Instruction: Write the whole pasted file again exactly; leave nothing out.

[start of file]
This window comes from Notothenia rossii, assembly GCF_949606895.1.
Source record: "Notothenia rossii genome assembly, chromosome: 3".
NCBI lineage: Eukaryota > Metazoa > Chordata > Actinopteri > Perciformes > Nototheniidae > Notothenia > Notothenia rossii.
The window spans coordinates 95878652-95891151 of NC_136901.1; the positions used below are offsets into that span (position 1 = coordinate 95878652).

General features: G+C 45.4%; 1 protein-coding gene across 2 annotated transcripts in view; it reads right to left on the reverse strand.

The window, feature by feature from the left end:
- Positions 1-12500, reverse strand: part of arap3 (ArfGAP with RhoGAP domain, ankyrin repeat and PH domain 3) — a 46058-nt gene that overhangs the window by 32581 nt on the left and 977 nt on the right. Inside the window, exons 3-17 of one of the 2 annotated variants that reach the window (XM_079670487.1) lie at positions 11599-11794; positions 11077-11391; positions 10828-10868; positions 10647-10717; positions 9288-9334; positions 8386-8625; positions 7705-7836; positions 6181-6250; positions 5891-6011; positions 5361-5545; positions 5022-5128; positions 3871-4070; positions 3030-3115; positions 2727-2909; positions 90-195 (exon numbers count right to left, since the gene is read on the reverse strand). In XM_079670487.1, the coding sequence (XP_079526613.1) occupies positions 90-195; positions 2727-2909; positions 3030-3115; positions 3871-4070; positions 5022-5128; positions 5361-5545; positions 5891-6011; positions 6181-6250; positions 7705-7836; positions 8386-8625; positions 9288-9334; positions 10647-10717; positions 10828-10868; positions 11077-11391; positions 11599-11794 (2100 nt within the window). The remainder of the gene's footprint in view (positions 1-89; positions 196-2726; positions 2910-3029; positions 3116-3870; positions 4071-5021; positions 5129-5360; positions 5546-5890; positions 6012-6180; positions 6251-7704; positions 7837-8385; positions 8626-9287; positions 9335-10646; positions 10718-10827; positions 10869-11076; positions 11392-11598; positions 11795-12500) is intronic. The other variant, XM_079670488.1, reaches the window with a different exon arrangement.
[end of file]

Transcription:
This window comes from Notothenia rossii, assembly GCF_949606895.1.
Source record: "Notothenia rossii genome assembly, chromosome: 3".
NCBI lineage: Eukaryota > Metazoa > Chordata > Actinopteri > Perciformes > Nototheniidae > Notothenia > Notothenia rossii.
The window spans coordinates 95878652-95891151 of NC_136901.1; the positions used below are offsets into that span (position 1 = coordinate 95878652).

General features: G+C 45.4%; 1 protein-coding gene across 2 annotated transcripts in view; it reads right to left on the reverse strand.

The window, feature by feature from the left end:
- Positions 1-12500, reverse strand: part of arap3 (ArfGAP with RhoGAP domain, ankyrin repeat and PH domain 3) — a 46058-nt gene that overhangs the window by 32581 nt on the left and 977 nt on the right. Inside the window, exons 3-17 of one of the 2 annotated variants that reach the window (XM_079670487.1) lie at positions 11599-11794; positions 11077-11391; positions 10828-10868; positions 10647-10717; positions 9288-9334; positions 8386-8625; positions 7705-7836; positions 6181-6250; positions 5891-6011; positions 5361-5545; positions 5022-5128; positions 3871-4070; positions 3030-3115; positions 2727-2909; positions 90-195 (exon numbers count right to left, since the gene is read on the reverse strand). In XM_079670487.1, the coding sequence (XP_079526613.1) occupies positions 90-195; positions 2727-2909; positions 3030-3115; positions 3871-4070; positions 5022-5128; positions 5361-5545; positions 5891-6011; positions 6181-6250; positions 7705-7836; positions 8386-8625; positions 9288-9334; positions 10647-10717; positions 10828-10868; positions 11077-11391; positions 11599-11794 (2100 nt within the window). The remainder of the gene's footprint in view (positions 1-89; positions 196-2726; positions 2910-3029; positions 3116-3870; positions 4071-5021; positions 5129-5360; positions 5546-5890; positions 6012-6180; positions 6251-7704; positions 7837-8385; positions 8626-9287; positions 9335-10646; positions 10718-10827; positions 10869-11076; positions 11392-11598; positions 11795-12500) is intronic. The other variant, XM_079670488.1, reaches the window with a different exon arrangement.